My happy Thanksgiving: racing, reading, camera tinkering, eating, and seeing Interstellar
by Rob Tiller
Lately I’ve been consciously trying to cultivate an attitude of increasing gratitude. As is traditional at the Thanksgiving holiday, I’ll note that I have a great many things to be grateful for. For me, gratitude also means noting connections and acknowledging how very little is attributable to my independent efforts. I really owe it all to everybody and everything else. And so, to you, dear reader, and everything else, I’m grateful.
On Thanksgiving morning, I was grateful to be, at 59, sufficiently healthy to undertake the Ridge Road Turkey Trot, an 8 kilometer (4.97 mile) race. I hadn’t tried a road race with thousands of other people for a great many years. Sally sweetly lent her moral support and driving skills, and got me to the starting line five minutes before the 8:00 a.m. start.
My idea was to challenge myself without collapsing or getting sick, and that much I accomplished. I completed the course in 44 minutes, or just under 9 minutes a mile. I wasn’t particularly proud about this time, since I still imagine myself as capable of 8 minute miles, but this T-day that wasn’t happening. My heart rate was in the low-to-mid 160s for much of the race, which is pretty high, and I didn’t want to find out what would happen if it stayed higher. The hills in the middle of the course took a lot out of me, and the last couple of miles were fairly miserable. Part of me badly wanted to try a bit of walking instead of running. But I didn’t quit, and I did survive.
After the race, I took a long hot shower, and then sat down and read for a while. I finished E.O. Wilson’s The Meaning of Human Existence. Wilson, a world-renowned exert on ants and a leading theorist on evolution, is now 85, and going strong. I enjoyed reading The Social Conquest of Earth, and liked this book as well, in spite of its grandiose title. Wilson puts things in perspective, and helps us grasp that humans are just one of the millions of species on the planet. His basic message is that we can improve our chances of survival and happiness by using the tools of science and better understanding our evolutionary nature.
Wilson contends that natural selection proceeded along two paths, individual and group. He argues that this accounts for our dual nature as selfish individuals and altruistic group members. These conflicting tendencies are fundamental drivers of the human experience, which means we’ll always be in some degree of tumult in our interior emotional lives. But Wilson thinks our contradictions are essential to what it means to be human, and we need to understand them and manage them. He seems to think there’s a chance that humanity can overcome ignorance, delusion, and violence, and quit destroying the natural world.
I spent part of the afternoon assembling and testing my new Ikelite underwater camera housing and strobe setup. I thought long and hard before buying the equipment, both because it is pricey and because it is labor intensive. But I’m really interested in sharing some of the joy of diving through images of the extreme beauty beneath the surface. Even in this time of over fishing, ocean acidification and reef destruction, there’s still an incredible profusion of life down there.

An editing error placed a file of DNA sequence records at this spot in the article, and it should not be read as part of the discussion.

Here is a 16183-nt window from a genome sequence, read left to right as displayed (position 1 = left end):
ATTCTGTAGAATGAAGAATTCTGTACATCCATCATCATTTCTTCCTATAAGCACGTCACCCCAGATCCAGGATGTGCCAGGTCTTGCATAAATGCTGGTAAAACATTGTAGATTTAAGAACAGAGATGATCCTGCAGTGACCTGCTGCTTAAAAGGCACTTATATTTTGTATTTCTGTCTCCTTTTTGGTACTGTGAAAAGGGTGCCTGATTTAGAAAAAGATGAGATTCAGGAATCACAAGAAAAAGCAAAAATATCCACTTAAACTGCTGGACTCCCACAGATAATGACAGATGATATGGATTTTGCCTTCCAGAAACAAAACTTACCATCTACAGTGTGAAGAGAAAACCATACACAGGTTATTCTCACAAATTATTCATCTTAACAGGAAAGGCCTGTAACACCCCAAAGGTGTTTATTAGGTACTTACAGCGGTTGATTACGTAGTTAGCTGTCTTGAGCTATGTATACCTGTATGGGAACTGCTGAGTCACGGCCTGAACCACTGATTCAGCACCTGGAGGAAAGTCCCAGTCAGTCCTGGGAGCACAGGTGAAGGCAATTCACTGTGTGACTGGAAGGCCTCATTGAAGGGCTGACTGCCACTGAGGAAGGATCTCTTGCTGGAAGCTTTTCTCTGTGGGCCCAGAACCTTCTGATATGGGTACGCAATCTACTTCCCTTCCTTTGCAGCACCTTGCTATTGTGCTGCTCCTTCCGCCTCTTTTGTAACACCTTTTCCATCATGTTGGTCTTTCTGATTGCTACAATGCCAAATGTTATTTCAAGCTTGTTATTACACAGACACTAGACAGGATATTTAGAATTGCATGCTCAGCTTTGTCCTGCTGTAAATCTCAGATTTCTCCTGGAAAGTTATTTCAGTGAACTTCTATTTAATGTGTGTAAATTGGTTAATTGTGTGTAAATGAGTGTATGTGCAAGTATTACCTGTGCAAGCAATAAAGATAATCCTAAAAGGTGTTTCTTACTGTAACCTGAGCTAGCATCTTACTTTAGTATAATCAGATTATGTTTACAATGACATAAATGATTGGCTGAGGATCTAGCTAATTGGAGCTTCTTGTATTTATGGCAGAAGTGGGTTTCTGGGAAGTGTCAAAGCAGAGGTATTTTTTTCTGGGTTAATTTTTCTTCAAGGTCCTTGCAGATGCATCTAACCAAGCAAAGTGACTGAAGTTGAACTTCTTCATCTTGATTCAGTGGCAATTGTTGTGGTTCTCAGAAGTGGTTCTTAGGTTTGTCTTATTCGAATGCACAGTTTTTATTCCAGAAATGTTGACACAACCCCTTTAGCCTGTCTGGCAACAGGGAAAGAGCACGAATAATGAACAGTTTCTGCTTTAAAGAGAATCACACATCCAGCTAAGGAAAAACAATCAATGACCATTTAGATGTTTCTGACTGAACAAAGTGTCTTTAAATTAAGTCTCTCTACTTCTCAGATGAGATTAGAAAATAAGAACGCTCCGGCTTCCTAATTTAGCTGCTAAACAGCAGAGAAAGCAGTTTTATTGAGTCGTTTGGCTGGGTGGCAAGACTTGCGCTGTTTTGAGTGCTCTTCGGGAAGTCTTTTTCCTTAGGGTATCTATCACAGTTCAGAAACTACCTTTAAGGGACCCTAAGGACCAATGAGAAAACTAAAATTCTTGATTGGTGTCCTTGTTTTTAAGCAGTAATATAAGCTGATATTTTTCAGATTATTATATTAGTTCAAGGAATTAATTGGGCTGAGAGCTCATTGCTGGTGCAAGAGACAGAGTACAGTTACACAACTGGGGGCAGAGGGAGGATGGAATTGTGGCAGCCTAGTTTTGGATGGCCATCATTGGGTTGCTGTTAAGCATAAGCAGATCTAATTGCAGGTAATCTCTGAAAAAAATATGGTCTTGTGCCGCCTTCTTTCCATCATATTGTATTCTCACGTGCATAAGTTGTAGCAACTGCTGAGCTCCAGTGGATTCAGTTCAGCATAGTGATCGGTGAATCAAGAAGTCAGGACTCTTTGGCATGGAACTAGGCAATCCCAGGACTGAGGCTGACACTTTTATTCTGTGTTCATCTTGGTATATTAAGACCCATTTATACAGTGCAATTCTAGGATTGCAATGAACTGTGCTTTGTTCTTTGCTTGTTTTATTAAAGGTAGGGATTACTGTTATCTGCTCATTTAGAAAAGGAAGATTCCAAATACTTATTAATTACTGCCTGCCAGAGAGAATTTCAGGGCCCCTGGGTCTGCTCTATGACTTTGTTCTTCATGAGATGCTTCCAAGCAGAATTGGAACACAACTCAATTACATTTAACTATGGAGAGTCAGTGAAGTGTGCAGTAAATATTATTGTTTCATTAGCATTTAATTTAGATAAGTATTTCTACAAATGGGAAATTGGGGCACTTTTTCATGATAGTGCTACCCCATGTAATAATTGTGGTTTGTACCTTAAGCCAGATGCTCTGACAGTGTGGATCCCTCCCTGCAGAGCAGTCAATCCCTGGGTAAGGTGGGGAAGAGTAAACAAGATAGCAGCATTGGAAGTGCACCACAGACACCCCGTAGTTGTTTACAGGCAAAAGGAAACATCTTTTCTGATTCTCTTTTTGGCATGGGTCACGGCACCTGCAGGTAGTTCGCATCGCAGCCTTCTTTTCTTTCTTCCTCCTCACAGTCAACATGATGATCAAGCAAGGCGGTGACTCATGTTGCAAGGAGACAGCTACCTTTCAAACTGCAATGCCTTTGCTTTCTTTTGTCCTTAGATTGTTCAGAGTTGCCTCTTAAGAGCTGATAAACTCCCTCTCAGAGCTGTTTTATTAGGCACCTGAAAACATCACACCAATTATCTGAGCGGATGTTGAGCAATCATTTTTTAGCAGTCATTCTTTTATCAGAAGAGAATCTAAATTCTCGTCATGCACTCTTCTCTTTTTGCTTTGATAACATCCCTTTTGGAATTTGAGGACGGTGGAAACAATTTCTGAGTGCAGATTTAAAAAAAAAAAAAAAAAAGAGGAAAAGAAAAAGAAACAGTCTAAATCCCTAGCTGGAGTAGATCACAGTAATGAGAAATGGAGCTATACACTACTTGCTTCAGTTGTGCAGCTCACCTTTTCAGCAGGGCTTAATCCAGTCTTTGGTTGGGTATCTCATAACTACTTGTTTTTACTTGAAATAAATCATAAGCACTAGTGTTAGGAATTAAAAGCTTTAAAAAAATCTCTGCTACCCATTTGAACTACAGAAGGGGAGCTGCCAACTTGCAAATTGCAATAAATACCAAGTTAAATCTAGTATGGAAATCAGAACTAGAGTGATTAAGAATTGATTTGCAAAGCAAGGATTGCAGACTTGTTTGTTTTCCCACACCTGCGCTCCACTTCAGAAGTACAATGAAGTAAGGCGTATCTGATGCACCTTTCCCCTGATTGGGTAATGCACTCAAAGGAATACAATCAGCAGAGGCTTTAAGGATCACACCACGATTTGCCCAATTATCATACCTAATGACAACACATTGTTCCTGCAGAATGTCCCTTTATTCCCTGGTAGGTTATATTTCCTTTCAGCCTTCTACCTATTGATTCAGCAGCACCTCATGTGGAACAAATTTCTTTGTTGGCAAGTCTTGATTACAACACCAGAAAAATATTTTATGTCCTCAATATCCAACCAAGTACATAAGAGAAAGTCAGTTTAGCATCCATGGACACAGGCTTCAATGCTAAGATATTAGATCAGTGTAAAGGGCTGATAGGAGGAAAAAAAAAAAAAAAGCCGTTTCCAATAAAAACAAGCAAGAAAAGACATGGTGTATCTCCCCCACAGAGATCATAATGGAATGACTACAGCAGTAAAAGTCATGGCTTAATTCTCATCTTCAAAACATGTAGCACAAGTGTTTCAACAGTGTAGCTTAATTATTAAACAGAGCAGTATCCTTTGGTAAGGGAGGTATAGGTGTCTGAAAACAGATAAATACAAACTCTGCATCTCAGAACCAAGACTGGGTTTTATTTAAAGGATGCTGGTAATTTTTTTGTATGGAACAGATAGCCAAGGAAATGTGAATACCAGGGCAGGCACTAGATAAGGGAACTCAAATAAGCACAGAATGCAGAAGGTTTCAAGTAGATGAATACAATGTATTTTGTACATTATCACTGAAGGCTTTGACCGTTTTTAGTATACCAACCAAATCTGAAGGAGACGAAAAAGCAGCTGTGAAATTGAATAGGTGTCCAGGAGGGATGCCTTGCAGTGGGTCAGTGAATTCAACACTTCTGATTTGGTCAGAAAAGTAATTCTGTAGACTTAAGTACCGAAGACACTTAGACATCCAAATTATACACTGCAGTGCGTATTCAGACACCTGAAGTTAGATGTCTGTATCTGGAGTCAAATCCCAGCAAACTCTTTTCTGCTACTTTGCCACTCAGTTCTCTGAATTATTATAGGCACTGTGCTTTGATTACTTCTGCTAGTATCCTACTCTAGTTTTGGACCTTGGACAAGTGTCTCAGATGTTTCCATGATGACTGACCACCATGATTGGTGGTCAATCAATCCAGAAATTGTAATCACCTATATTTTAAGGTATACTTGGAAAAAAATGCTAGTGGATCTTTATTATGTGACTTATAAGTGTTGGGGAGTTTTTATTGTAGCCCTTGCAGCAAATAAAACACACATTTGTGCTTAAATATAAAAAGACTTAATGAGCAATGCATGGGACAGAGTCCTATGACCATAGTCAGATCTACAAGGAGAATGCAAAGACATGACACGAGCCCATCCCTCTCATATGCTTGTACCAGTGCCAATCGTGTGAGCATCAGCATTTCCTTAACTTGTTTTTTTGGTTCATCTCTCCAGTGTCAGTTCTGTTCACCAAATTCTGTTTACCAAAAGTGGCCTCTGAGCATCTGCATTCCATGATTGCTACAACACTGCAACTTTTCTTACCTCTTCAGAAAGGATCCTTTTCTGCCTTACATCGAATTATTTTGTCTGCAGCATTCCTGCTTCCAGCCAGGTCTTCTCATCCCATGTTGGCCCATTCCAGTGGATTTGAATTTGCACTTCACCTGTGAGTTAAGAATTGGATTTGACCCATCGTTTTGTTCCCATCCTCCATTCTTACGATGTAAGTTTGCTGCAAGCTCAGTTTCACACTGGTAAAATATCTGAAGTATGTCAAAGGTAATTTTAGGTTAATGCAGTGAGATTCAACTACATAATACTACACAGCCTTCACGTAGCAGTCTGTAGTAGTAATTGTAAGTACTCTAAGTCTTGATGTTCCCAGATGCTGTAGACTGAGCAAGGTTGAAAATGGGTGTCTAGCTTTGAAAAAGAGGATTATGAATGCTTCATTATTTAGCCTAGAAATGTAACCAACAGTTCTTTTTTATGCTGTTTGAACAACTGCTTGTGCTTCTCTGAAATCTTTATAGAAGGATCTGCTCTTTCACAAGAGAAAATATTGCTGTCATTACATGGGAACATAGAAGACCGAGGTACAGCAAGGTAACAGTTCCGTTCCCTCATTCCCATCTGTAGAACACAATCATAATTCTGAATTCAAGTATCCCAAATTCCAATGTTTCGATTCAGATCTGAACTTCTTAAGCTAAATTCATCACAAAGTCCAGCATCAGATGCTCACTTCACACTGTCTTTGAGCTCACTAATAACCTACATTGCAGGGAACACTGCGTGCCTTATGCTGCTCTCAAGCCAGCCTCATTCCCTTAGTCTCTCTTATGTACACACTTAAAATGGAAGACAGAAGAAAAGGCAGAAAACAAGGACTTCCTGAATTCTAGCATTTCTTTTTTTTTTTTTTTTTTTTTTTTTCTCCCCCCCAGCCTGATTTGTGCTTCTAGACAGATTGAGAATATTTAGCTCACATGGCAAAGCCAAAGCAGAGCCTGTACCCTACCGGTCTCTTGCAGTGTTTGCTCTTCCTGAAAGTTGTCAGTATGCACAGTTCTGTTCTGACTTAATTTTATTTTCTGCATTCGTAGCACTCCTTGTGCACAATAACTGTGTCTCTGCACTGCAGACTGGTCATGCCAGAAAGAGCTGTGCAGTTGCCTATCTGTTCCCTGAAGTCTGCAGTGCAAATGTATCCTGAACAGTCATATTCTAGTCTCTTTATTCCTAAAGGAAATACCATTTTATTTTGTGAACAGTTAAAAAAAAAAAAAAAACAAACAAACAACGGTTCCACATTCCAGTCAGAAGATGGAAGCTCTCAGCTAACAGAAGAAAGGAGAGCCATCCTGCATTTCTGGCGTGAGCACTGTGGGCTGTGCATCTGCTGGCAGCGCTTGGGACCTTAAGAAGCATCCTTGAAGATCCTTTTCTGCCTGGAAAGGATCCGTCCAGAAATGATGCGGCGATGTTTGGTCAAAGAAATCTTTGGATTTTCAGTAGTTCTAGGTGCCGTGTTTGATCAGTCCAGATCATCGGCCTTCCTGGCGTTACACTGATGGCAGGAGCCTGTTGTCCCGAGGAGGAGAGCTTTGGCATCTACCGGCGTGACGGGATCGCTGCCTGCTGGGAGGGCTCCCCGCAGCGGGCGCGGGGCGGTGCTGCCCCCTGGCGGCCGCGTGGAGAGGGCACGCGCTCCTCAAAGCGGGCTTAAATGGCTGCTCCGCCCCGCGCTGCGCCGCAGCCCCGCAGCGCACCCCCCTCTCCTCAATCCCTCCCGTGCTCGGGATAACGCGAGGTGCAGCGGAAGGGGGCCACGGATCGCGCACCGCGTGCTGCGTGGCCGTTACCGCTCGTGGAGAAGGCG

If you’re going to use an underwater housing with an expensive camera, the stakes are high. The Ikelite housing opens at the back to receive the camera and the front to receive the lens. You’ve got to be extremely careful to prevent leaks, which can easily be fatal to the equipment. And working the camera through many unlabeled buttons and levers is challenging. Just figuring out how to put it all together took me several hours. And hauling the it safely to dive spots while staying within airline weight restrictions will be challenging. But I’m looking forward to new dive photo adventures.
We had our Thanksgiving dinner at Irregardless, Raleigh’s first vegetarian restaurant, which now also accommodates meat eaters. Gabe and Jocelyn decided to wait until Christmas for a visit, so Sally and I ate with her mom and sister, Diane and Annie. We also were joined by Alyssa Pilger, the Carolina Ballet dancer we’ve been sponsoring, who is enormously talented. It was fun to hear about ballet company happenings, and about the professional dancer’s life. Professional dancers are almost by definition intensely focused people with superhuman work ethics, but Alyssa offstage seemed comfortable, relaxed and un-self-absorbed.
Sally and I saw the movie Interstellar on Friday night at the Marbles Imax theatre. I didn’t think it was particularly well constructed or acted. I found it cheering, though, that the movie has found a mass audience. The basic set up is a post-climate apocalypse world, which is something we should be trying hard to visualize and then prevent. It would be nice if a good-looking astronaut and his attractive physicist daughter could save us all, but that seems extremely unlikely. We’ve got to figure out how to repair our dysfunctional political structures so that we can get organized and address global warming and related problems with the intense commitment and resources we once used to go to the Moon.